Sensitive and reproducible cell-free methylome quantification with synthetic spike-in controls

Authors: Samantha L Wilson, Shu Yi Shen, Lauren Harmon, Justin M Burgener, Tim Triche, Scott V Bratman, Daniel D De Carvalho, Michael M Hoffman

Publication date: 2022/9/9

Journal: Cell Reports Methods

Pages: 100294

Publisher: Cold Spring Harbor Laboratory

URL link: Sensitive and reproducible cell-free methylome quantification with synthetic spike-in controls

Abstract: Background Cell-free methylated DNA immunoprecipitation-sequencing (cfMeDIP-seq) identifies genomic regions with DNA methylation, using a protocol adapted to work with low-input DNA samples and with cell-free DNA (cfDNA). This method allows for DNA methylation profiling of circulating tumour DNA in cancer patients’ blood samples. Such epigenetic profiling of circulating tumour DNA provides information about in which tissues tumour DNA originates, a key requirement of any test for early cancer detection. In addition, DNA methylation signatures provide prognostic information and can detect relapse. For robust quantitative comparisons between samples, immunoprecipitation enrichment methods like cfMeDIP-seq require normalization against common reference controls.

Methods To provide a simple and inexpensive reference for quantitative normalization, we developed a set of synthetic spike-in DNA controls for cfMeDIP-seq. These controls account for technical variation in enrichment efficiency due to biophysical properties of DNA fragments. Specifically, we designed 54 DNA fragments with combinations of methylation status (methylated and unmethylated), fragment length (80 bp, 160 bp, 320 bp), G+C content (35%, 50%, 65%), and fraction of CpG dinucleotides within the fragment (bp, bp, bp). We ensured that the spike-in synthetic DNA sequences do not align to the human genome. We integrated unique molecular indices (UMIs) into cfMeDIP-seq to control for differential amplification after enrichment. To assess enrichment bias according to distinct biophysical properties, we conducted cfMeDIP-seq solely on spike-in DNA fragments. To optimize the amount of spike-in DNA required, we added varying quantities of spike-in control DNA to sheared HCT116 colon cancer genomic DNA prior to cfMeDIP-seq. To assess batch effects, three separate labs conducted cfMeDIP-seq on peripheral blood plasma samples from acute myeloid leukemia (AML) patients.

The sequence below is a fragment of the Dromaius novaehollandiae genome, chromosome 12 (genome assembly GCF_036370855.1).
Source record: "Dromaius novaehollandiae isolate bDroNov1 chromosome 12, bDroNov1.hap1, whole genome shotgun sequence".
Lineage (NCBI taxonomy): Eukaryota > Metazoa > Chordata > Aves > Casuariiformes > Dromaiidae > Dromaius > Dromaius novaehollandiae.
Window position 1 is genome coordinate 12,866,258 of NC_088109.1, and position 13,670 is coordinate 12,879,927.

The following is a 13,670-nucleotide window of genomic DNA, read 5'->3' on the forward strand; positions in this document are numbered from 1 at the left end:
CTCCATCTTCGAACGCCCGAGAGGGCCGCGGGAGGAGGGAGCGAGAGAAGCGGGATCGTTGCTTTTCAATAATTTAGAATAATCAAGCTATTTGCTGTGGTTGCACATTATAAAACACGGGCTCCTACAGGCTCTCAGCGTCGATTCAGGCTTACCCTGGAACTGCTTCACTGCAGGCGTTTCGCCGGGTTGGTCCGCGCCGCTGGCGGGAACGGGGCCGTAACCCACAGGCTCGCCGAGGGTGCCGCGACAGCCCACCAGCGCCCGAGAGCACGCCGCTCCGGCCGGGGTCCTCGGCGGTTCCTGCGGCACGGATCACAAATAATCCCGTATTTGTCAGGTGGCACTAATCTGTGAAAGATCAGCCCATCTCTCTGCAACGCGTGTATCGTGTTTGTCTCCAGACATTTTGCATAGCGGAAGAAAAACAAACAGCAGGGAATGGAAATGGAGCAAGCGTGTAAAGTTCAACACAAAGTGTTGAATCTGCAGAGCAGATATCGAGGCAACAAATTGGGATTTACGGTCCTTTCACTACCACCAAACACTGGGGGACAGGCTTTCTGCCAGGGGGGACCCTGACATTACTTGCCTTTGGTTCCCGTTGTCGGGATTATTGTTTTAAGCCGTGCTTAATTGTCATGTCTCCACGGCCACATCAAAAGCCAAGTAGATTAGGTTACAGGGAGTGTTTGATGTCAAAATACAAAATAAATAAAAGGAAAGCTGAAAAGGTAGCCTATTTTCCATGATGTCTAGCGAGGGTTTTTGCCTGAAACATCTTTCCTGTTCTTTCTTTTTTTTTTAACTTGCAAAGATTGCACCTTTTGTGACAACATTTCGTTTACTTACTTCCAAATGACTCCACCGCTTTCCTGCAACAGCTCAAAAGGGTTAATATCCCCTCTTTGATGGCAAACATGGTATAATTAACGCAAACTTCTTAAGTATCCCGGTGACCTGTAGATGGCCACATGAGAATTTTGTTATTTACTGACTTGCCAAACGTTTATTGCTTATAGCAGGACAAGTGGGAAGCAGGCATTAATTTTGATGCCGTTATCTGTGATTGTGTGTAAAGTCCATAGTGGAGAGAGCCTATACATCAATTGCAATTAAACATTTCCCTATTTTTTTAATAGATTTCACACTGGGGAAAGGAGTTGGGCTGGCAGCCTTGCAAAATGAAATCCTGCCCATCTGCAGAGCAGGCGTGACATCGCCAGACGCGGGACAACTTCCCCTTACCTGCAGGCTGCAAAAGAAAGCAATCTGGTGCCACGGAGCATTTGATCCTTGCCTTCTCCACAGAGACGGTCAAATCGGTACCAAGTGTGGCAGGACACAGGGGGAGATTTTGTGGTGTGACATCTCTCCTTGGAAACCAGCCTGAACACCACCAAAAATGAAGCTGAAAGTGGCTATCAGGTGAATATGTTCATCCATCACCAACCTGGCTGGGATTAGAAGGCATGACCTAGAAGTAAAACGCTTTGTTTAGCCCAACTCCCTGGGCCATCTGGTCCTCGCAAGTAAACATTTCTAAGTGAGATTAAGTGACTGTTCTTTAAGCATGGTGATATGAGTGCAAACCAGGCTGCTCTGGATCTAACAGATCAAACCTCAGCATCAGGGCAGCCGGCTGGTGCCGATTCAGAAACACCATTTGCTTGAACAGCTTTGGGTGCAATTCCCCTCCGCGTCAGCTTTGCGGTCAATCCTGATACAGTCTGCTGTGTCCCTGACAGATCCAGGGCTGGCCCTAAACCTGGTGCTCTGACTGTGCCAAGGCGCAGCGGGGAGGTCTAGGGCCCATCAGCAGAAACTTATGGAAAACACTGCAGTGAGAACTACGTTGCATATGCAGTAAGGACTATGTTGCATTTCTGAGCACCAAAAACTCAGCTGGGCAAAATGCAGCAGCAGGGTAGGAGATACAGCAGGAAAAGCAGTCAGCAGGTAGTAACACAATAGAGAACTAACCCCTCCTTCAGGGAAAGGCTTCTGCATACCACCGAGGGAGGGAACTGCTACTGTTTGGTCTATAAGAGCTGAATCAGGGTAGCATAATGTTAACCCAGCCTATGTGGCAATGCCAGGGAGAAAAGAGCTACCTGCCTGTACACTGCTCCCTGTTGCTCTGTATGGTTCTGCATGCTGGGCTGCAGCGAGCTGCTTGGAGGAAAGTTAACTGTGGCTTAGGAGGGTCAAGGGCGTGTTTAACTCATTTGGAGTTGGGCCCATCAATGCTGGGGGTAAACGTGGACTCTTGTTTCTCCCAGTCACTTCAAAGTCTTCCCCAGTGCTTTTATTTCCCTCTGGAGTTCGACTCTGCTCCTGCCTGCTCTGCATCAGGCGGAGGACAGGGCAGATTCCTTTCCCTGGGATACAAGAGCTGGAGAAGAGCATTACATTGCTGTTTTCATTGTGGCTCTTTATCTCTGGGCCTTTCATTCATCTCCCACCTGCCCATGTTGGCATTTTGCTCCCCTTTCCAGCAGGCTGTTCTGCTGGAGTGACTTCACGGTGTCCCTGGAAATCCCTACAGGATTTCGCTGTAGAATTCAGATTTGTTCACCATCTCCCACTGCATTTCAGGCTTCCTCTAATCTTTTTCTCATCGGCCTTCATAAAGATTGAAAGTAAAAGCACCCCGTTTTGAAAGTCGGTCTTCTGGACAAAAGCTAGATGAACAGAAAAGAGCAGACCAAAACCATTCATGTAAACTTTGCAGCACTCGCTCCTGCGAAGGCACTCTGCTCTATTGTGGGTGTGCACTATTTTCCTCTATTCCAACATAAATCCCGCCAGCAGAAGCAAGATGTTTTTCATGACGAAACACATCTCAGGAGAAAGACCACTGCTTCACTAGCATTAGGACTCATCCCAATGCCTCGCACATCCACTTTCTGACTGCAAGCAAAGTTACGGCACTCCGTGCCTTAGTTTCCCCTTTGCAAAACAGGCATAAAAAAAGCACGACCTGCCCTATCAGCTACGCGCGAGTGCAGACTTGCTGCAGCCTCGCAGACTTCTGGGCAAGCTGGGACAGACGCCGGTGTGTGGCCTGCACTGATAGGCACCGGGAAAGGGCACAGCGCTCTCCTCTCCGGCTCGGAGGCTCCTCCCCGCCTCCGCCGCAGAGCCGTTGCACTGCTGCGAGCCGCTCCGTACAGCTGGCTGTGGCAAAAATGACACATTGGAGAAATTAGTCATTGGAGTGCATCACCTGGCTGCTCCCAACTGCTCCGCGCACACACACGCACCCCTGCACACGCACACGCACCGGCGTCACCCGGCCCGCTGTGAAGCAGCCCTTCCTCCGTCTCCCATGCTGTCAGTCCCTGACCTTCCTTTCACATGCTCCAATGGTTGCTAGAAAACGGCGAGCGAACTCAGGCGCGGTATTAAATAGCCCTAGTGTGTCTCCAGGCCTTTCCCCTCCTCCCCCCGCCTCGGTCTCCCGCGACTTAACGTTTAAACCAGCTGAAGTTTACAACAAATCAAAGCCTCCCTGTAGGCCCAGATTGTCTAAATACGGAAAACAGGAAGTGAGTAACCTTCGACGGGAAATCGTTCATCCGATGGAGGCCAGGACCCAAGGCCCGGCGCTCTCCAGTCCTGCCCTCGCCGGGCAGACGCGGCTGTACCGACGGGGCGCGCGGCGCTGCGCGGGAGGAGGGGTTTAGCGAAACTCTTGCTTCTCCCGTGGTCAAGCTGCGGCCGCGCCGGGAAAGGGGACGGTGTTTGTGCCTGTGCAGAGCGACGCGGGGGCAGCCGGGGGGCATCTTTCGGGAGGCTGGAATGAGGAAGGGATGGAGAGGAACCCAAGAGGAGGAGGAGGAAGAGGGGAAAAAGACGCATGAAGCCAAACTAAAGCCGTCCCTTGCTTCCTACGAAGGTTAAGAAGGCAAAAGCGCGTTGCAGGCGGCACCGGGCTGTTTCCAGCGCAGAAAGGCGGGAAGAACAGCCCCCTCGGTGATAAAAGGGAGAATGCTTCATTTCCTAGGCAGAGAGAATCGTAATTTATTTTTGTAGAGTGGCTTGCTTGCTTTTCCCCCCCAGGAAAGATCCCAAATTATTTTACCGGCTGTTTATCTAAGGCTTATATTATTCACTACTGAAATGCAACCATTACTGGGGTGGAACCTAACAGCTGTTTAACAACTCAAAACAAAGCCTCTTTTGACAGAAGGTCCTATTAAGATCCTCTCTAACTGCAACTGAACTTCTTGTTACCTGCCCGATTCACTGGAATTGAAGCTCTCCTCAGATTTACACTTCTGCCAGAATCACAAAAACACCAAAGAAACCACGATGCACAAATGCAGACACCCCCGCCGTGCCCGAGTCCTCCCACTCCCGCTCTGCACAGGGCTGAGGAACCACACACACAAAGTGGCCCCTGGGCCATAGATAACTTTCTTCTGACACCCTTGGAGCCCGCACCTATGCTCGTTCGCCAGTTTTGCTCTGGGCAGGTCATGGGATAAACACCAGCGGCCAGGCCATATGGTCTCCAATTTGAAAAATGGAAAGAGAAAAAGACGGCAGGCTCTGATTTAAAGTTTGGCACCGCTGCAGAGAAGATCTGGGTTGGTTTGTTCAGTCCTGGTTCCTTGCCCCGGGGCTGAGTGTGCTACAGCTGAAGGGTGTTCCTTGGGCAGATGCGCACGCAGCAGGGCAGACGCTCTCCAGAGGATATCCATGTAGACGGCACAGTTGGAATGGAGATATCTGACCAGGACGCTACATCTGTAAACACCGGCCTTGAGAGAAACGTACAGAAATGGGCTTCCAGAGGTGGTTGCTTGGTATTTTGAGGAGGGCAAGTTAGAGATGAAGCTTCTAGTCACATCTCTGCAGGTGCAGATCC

Results We show that cfMeDIP-seq enriches for highly methylated regions, capturing 99.99% of methylated spike-in control fragments with 0.01% non-specific binding and preference for both high G+C content fragments and fragments with more CpGs. The use of 0.01 ng of spike-in control DNA total provided sufficient sequencing reads to adjust for variance due to fragment length, G+C content, and CpG fraction. Using the known amount of each spiked-in fragment, we created a generalized linear model that absolutely quantifies molar amount from read counts across the genome, while adjusting for fragment length, G+C content, and CpG fraction. Employing our spike-in controls greatly mitigates batch effects, reducing batch-associated variance to ≤ 1% of the total variance within the data.

Discussion Incorporation of spike-in controls enables absolute quantification of methylated cfDNA generated from methylated DNA immunoprecipitation-sequencing (MeDIP-seq) experiments. It mitigates batch effects and corrects for biases in enrichment due to known biophysical properties of DNA fragments and other technical biases. We created an R package, spiky, to convert read counts to picomoles of DNA fragments, while adjusting for fragment properties that affect enrichment. The spiky package is available on GitHub ( and will soon be available on Bioconductor.